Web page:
Serial Redemptions (Wasting Freezes)

Serial Redemptions

As part of an estate freeze the business owner typically receives fixed value preference shares which are redeemable and retractable for an amount equal to the common shares that are exchanged at the time of the freeze.  The preference shares will normally have a pre-determined capital gain that will be triggered upon the death of the business owner.  However, a serial redemption program may be undertaken to provide the business owner with a source of income during retirement, as well as reduce the amount of capital gains tax associated with the preference shares on death. 

The serial redemption strategy, sometimes referred to as a wasting freeze, involves the company redeeming a certain number of frozen preference shares on a periodic basis. Under many estate freezes, the shareholder of the frozen shares receives income through dividends.  However, when a wasting freeze is used, cash flow to the shareholder is created through the redemption of shares.  One of the main benefits of this approach is that it reduces, or “wastes away”, the ultimate value of the shareholder’s frozen shares (and the associated capital gains on death)

From a tax perspective, the redemption gives rise to a deemed dividend equal to the proceeds of redemption less the paid-up capital of the redeemed shares for tax purposes.  The tax rate on this deemed dividend will depend on whether the dividend is classified as an eligible or non-eligible dividend.  The tax rate on dividends varies by province, but in Ontario the top marginal tax rate in 2018 on a non-eligible dividend is 46.84% and on an eligible dividend it is 39.34%.  The paid-up capital will be received tax-free by the shareholder.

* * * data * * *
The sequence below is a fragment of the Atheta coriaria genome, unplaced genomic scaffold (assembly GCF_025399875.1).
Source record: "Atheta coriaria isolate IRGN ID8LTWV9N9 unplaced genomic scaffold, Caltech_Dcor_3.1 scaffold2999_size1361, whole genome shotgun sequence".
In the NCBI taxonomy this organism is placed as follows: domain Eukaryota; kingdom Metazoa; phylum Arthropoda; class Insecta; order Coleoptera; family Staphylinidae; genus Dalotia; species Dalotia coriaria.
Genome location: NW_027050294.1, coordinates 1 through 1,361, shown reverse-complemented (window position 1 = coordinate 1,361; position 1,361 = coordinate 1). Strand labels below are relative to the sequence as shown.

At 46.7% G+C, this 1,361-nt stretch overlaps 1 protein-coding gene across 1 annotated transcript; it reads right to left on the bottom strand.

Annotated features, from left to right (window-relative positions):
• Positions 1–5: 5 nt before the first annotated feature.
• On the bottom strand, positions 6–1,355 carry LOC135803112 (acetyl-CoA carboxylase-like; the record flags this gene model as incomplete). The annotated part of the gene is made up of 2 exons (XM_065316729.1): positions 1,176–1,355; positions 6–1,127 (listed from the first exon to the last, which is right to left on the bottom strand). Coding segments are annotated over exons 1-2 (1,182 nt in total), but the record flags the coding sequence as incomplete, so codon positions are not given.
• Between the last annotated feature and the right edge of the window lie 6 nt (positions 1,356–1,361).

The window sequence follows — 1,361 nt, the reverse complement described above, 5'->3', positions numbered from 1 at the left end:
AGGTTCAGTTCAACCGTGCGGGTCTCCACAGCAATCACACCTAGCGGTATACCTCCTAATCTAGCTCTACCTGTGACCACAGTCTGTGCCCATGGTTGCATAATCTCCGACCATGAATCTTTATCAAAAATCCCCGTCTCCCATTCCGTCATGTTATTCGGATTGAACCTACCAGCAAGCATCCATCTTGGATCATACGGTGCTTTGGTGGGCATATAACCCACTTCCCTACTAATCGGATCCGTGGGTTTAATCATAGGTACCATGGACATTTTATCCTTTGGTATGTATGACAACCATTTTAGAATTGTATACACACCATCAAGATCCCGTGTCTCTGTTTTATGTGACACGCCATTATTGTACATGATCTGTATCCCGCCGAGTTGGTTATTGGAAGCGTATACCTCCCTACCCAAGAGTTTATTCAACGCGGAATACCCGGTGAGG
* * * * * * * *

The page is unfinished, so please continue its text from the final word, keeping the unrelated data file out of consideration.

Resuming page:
As each redemption takes place, the shareholder owns fewer preference shares.  This in turn results in lower taxes payable as a result of a deemed disposition of those shares at death.

By way of example, let’s assume a shareholder has undertaken an estate freeze and holds $1 million of frozen preference shares with a 5% dividend rate. The shareholder is therefore entitled to receive a $50,000 taxable dividend annually and will ultimately have a $1 million capital gain on death (assuming the shares have no adjusted cost base (“ACB”).  In contrast, under a serial redemption strategy, the corporation redeems $50,000 of preference shares each year.  The shareholder would still have a $50,000 of taxable dividend income each year (assuming nominal paid-up capital), but after 5 years, the fair market value of the remaining shares would be reduced by $750,000, with the potential capital gain on death being reduced by $250,000.

When Does This Strategy Make Sense?

A wasting freeze makes sense in the following circumstances:

1. When a shareholder needs income from a corporation but wants to reduce or eliminate the tax liability arising with respect to the shares on death by shifting more of the value in the corporation to the common shareholders, who are typically his/her children.